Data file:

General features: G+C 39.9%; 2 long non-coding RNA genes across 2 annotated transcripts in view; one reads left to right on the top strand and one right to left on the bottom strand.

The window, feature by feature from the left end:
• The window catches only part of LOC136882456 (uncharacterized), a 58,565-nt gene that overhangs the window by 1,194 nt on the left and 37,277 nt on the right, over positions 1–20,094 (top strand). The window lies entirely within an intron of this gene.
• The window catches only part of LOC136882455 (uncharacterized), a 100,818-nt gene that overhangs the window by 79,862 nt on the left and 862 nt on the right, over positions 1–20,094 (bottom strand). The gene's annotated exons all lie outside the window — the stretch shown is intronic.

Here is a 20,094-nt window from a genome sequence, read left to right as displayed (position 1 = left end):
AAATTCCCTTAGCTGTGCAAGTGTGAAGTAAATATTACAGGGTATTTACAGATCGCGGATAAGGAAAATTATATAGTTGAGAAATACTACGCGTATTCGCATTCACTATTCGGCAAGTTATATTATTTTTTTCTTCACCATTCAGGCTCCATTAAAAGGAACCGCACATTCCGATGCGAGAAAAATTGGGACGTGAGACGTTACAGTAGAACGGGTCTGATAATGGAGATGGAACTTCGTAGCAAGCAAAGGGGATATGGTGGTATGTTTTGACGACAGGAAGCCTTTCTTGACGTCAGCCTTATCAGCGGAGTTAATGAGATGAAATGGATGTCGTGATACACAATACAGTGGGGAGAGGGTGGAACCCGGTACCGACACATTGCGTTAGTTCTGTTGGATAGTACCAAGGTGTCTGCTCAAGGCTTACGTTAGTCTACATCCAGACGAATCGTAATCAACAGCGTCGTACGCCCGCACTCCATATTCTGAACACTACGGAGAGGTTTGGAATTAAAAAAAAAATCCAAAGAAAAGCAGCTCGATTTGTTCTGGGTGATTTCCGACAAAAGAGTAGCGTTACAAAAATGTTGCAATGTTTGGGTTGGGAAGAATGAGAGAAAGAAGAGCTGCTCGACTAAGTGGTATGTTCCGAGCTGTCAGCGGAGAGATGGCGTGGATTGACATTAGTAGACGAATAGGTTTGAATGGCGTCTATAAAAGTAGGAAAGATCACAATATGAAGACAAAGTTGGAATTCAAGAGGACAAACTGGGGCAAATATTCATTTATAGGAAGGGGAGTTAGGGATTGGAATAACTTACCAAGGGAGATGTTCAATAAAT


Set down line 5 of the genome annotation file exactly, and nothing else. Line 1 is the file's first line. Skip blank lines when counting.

Here is a 20,094-nt window from a genome sequence, read left to right as displayed (position 1 = left end):